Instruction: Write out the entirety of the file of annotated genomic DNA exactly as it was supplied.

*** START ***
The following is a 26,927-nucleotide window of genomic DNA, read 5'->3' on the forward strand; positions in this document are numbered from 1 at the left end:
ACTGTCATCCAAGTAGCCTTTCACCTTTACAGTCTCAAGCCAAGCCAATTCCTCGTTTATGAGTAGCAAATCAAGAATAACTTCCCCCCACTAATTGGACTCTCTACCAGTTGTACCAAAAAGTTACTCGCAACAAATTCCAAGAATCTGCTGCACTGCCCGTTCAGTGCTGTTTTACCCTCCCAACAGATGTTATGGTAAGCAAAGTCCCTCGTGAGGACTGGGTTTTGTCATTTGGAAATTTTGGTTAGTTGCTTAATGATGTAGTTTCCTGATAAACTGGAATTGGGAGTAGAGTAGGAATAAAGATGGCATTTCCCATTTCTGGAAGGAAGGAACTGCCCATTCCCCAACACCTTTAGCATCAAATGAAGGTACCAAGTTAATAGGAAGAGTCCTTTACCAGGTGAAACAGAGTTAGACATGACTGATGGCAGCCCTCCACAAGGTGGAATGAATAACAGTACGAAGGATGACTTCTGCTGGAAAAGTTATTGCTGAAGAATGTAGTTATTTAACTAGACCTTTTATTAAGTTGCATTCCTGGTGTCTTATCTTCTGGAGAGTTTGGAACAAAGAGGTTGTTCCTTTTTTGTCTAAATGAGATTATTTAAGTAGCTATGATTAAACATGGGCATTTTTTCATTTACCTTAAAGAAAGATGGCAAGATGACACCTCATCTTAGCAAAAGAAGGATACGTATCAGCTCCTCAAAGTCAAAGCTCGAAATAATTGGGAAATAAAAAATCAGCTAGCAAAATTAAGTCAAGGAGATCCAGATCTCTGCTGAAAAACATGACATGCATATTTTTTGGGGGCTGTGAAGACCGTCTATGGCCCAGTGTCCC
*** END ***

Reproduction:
The following is a 26,927-nucleotide window of genomic DNA, read 5'->3' on the forward strand; positions in this document are numbered from 1 at the left end:
ACTGTCATCCAAGTAGCCTTTCACCTTTACAGTCTCAAGCCAAGCCAATTCCTCGTTTATGAGTAGCAAATCAAGAATAACTTCCCCCCACTAATTGGACTCTCTACCAGTTGTACCAAAAAGTTACTCGCAACAAATTCCAAGAATCTGCTGCACTGCCCGTTCAGTGCTGTTTTACCCTCCCAACAGATGTTATGGTAAGCAAAGTCCCTCGTGAGGACTGGGTTTTGTCATTTGGAAATTTTGGTTAGTTGCTTAATGATGTAGTTTCCTGATAAACTGGAATTGGGAGTAGAGTAGGAATAAAGATGGCATTTCCCATTTCTGGAAGGAAGGAACTGCCCATTCCCCAACACCTTTAGCATCAAATGAAGGTACCAAGTTAATAGGAAGAGTCCTTTACCAGGTGAAACAGAGTTAGACATGACTGATGGCAGCCCTCCACAAGGTGGAATGAATAACAGTACGAAGGATGACTTCTGCTGGAAAAGTTATTGCTGAAGAATGTAGTTATTTAACTAGACCTTTTATTAAGTTGCATTCCTGGTGTCTTATCTTCTGGAGAGTTTGGAACAAAGAGGTTGTTCCTTTTTTGTCTAAATGAGATTATTTAAGTAGCTATGATTAAACATGGGCATTTTTTCATTTACCTTAAAGAAAGATGGCAAGATGACACCTCATCTTAGCAAAAGAAGGATACGTATCAGCTCCTCAAAGTCAAAGCTCGAAATAATTGGGAAATAAAAAATCAGCTAGCAAAATTAAGTCAAGGAGATCCAGATCTCTGCTGAAAAACATGACATGCATATTTTTTGGGGGCTGTGAAGACCGTCTATGGCCCAGTGTCCC